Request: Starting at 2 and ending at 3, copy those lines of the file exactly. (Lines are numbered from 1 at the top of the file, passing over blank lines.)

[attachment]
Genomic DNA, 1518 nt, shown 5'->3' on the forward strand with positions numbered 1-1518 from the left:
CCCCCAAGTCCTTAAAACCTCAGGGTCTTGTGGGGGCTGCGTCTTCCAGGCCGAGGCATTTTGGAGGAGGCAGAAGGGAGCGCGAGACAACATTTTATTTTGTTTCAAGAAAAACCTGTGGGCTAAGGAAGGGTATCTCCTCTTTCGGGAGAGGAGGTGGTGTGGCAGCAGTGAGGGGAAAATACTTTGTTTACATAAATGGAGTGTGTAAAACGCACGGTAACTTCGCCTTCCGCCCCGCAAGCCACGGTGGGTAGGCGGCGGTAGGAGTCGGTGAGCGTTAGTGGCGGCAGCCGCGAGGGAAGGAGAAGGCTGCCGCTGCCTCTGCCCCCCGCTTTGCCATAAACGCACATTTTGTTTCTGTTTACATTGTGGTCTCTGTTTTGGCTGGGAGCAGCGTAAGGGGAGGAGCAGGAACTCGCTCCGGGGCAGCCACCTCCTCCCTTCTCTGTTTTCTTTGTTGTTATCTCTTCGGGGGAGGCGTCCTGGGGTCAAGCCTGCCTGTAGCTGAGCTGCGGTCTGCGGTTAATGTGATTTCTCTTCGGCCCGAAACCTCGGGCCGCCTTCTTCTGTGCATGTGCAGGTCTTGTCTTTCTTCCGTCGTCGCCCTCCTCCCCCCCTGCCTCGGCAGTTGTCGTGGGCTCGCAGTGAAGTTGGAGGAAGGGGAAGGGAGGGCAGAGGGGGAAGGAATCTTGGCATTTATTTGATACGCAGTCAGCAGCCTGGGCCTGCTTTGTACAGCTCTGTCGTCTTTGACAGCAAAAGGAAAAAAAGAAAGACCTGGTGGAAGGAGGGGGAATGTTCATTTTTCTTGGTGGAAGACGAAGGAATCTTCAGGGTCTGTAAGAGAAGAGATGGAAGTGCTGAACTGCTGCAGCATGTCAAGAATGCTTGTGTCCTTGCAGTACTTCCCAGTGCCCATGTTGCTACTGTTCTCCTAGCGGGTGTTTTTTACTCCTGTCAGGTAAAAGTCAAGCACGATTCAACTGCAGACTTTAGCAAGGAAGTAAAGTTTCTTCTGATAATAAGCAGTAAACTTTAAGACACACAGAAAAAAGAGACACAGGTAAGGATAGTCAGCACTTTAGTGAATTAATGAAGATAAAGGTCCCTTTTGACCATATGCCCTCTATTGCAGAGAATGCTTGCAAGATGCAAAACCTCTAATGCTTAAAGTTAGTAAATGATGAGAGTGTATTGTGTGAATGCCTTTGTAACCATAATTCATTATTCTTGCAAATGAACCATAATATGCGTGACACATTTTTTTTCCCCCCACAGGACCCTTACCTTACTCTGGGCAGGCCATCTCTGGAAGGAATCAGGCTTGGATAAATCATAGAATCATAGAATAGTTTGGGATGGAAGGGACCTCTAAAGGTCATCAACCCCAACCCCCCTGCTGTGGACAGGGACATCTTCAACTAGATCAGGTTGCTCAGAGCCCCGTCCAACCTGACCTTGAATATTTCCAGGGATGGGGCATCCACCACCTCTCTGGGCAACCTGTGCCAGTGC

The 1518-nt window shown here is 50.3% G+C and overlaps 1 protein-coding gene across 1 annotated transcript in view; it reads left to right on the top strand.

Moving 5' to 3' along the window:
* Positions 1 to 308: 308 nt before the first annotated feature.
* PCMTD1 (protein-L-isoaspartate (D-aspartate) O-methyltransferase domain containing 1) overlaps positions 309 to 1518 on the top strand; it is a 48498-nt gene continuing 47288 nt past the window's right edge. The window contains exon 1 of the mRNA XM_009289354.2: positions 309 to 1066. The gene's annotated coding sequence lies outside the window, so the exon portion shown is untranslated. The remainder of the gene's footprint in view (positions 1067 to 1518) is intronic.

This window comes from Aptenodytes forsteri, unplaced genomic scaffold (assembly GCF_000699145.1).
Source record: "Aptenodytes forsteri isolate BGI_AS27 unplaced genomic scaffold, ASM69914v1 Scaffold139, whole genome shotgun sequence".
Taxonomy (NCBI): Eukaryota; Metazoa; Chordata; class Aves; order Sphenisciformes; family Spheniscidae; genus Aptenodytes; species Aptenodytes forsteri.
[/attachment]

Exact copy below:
CCCCCAAGTCCTTAAAACCTCAGGGTCTTGTGGGGGCTGCGTCTTCCAGGCCGAGGCATTTTGGAGGAGGCAGAAGGGAGCGCGAGACAACATTTTATTTTGTTTCAAGAAAAACCTGTGGGCTAAGGAAGGGTATCTCCTCTTTCGGGAGAGGAGGTGGTGTGGCAGCAGTGAGGGGAAAATACTTTGTTTACATAAATGGAGTGTGTAAAACGCACGGTAACTTCGCCTTCCGCCCCGCAAGCCACGGTGGGTAGGCGGCGGTAGGAGTCGGTGAGCGTTAGTGGCGGCAGCCGCGAGGGAAGGAGAAGGCTGCCGCTGCCTCTGCCCCCCGCTTTGCCATAAACGCACATTTTGTTTCTGTTTACATTGTGGTCTCTGTTTTGGCTGGGAGCAGCGTAAGGGGAGGAGCAGGAACTCGCTCCGGGGCAGCCACCTCCTCCCTTCTCTGTTTTCTTTGTTGTTATCTCTTCGGGGGAGGCGTCCTGGGGTCAAGCCTGCCTGTAGCTGAGCTGCGGTCTGCGGTTAATGTGATTTCTCTTCGGCCCGAAACCTCGGGCCGCCTTCTTCTGTGCATGTGCAGGTCTTGTCTTTCTTCCGTCGTCGCCCTCCTCCCCCCCTGCCTCGGCAGTTGTCGTGGGCTCGCAGTGAAGTTGGAGGAAGGGGAAGGGAGGGCAGAGGGGGAAGGAATCTTGGCATTTATTTGATACGCAGTCAGCAGCCTGGGCCTGCTTTGTACAGCTCTGTCGTCTTTGACAGCAAAAGGAAAAAAAGAAAGACCTGGTGGAAGGAGGGGGAATGTTCATTTTTCTTGGTGGAAGACGAAGGAATCTTCAGGGTCTGTAAGAGAAGAGATGGAAGTGCTGAACTGCTGCAGCATGTCAAGAATGCTTGTGTCCTTGCAGTACTTCCCAGTGCCCATGTTGCTACTGTTCTCCTAGCGGGTGTTTTTTACTCCTGTCAGGTAAAAGTCAAGCACGATTCAACTGCAGACTTTAGCAAGGAAGTAAAGTTTCTTCTGATAATAAGCAGTAAACTTTAAGACACACAGAAAAAAGAGACACAGGTAAGGATAGTCAGCACTTTAGTGAATTAATGAAGATAAAGGTCCCTTTTGACCATATGCCCTCTATTGCAGAGAATGCTTGCAAGATGCAAAACCTCTAATGCTTAAAGTTAGTAAATGATGAGAGTGTATTGTGTGAATGCCTTTGTAACCATAATTCATTATTCTTGCAAATGAACCATAATATGCGTGACACATTTTTTTTCCCCCCACAGGACCCTTACCTTACTCTGGGCAGGCCATCTCTGGAAGGAATCAGGCTTGGATAAATCATAGAATCATAGAATAGTTTGGGATGGAAGGGACCTCTAAAGGTCATCAACCCCAACCCCCCTGCTGTGGACAGGGACATCTTCAACTAGATCAGGTTGCTCAGAGCCCCGTCCAACCTGACCTTGAATATTTCCAGGGATGGGGCATCCACCACCTCTCTGGGCAACCTGTGCCAGTGC

The 1518-nt window shown here is 50.3% G+C and overlaps 1 protein-coding gene across 1 annotated transcript in view; it reads left to right on the top strand.